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Master's Dissertation
DOI
10.11606/D.14.2019.tde-10092018-080732
Document
Author
Full name
André Campos Guaragna Kowalski
E-mail
Institute/School/College
Knowledge Area
Date of Defense
Published
São Paulo, 2017
Supervisor
Committee
Mendonça, Carlos Alberto (President)
Kiang, Chang Hung
Pereira, Sueli Yoshinaga
Title in Portuguese
Análise da conectividade de fraturas em maciços cristalinos utilizando perfilagem geofísica e modelos de percolação
Keywords in Portuguese
Comprimento de fraturas
Conectividade de fraturas
Imageamento ótico
Perfilagem geofísica
Perfilagens elétricas
Teoria da Percolação
Testes de bombeamento.
Abstract in Portuguese
O principal objetivo deste trabalho foi avaliar um procedimento de campo para testar o comprimento mínimo que fraturas devem ter para construir uma rede de fluxo em escala de dezenas de metros ao longo de maciços cristalinos. O comprimento mínimo é determinado a partir do limite de percolação, definido por modelos baseados na Teoria da Percolação e a densidade de fraturas no poço, determinada pela perfilagem ótica. Para testar o valor de 3,9 metros que foi encontrado, foram realizados bombeamentos em dois poços próximos enquanto o nível estático era registrado no poço de observação. O método apresenta facilidades em termos de operação e para obter-se o número de fraturas que interceptam o poço, no entanto o registro do nível estático é afetado por fatores externos, como presença de efeitos de maré e variação da pressão atmosférica, e correções são necessárias para permitir identificar a interferência proveniente somente do bombeamento.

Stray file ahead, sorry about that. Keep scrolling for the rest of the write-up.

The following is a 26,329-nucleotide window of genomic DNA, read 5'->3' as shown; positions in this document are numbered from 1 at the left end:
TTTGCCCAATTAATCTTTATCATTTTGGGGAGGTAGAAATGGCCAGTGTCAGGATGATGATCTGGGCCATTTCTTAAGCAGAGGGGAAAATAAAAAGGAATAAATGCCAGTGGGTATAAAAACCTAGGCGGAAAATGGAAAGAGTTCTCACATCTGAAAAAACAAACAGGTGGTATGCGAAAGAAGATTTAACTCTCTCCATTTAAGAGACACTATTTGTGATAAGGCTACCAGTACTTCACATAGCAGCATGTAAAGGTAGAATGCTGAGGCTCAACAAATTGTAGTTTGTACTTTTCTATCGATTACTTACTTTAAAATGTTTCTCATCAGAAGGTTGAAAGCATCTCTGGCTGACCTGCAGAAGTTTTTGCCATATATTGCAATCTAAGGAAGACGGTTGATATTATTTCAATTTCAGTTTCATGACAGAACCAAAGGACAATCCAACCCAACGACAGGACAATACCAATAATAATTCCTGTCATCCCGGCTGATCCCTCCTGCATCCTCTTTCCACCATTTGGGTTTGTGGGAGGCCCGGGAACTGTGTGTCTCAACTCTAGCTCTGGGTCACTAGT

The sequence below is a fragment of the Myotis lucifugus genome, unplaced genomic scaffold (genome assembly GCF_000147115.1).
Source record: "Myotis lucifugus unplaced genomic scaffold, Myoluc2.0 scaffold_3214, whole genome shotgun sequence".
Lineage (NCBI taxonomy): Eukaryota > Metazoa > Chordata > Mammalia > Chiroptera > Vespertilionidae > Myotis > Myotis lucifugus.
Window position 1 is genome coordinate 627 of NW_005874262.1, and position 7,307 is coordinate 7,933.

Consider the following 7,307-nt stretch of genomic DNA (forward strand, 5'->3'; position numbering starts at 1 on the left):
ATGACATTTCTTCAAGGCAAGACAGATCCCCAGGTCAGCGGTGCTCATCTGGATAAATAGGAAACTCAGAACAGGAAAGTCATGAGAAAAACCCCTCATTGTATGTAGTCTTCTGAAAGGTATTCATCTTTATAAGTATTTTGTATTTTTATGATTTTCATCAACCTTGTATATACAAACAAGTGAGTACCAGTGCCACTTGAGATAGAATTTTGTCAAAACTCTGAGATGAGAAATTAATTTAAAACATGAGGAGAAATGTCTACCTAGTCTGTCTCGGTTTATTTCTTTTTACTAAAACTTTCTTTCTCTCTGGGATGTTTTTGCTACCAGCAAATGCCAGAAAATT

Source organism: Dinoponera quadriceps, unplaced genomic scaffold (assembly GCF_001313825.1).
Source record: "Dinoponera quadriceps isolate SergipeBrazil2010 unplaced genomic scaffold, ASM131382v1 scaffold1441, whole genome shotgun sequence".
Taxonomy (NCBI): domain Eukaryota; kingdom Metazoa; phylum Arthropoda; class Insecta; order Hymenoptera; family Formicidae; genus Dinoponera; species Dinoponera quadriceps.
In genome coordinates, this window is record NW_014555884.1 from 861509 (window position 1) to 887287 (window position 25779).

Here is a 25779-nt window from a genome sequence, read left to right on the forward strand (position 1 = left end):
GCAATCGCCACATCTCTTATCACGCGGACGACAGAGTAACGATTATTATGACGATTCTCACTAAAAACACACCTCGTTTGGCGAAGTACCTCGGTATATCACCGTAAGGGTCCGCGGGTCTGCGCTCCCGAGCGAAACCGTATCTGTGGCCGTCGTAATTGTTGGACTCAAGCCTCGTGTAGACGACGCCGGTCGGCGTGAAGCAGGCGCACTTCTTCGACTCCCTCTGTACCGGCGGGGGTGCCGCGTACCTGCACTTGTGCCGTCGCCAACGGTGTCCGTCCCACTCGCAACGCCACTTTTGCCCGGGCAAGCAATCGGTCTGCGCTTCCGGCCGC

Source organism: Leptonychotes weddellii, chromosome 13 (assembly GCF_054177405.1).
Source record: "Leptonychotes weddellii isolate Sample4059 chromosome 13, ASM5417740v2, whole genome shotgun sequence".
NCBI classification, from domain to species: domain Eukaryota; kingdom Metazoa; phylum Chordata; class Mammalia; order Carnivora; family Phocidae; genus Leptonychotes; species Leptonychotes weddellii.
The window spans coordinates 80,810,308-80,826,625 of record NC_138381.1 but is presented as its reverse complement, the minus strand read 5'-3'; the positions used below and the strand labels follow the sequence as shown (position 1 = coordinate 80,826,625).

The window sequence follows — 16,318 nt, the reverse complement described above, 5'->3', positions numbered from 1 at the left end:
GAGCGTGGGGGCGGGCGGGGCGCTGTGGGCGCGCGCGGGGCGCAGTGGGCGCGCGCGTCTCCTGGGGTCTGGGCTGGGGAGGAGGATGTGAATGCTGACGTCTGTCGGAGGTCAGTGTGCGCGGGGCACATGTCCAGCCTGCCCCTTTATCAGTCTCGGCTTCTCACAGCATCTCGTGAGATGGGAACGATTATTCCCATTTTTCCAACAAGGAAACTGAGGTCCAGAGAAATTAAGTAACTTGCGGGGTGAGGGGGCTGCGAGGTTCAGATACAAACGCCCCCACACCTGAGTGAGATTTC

Title in English
Analysis of fracture connectivity in crystalline rocks using well logging and percolation models
Keywords in English
Electrical logging
Fracture connectivity
Fracture length
Geophysical well logging
Optical well logging
Percolation Theory
Pumping tests.
Abstract in English
The objective of this work is to develop a field procedure to determine a minimum characteristic length forming a connected fracture network in crystalline rocks. This minimum length is determined as a percolation threshold defined by models based on Percolation Theory and fracture density data determined from borehole imaging with well-logging probes. The characteristic length (3.9 meters) once estimated for a testing well was evaluated by monitoring its water head meanwhile nearby wells at different distances were pumped. The water head variation recorded in the testing well was disturbed by interfering effects associated to earth tides and atmospheric pressure, requiring further corrections to isolate effects induced by pumping. The results of these tests validate the percolation limit determined from logging data suggesting a rock mass with very low connectivity. The proposed test can be regarded as simple and easy to apply in many practical situations, for example when evaluating groundwater resources or geotechnical properties in fractured crystalline rocks.
 
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Publishing Date
2019-01-22
 
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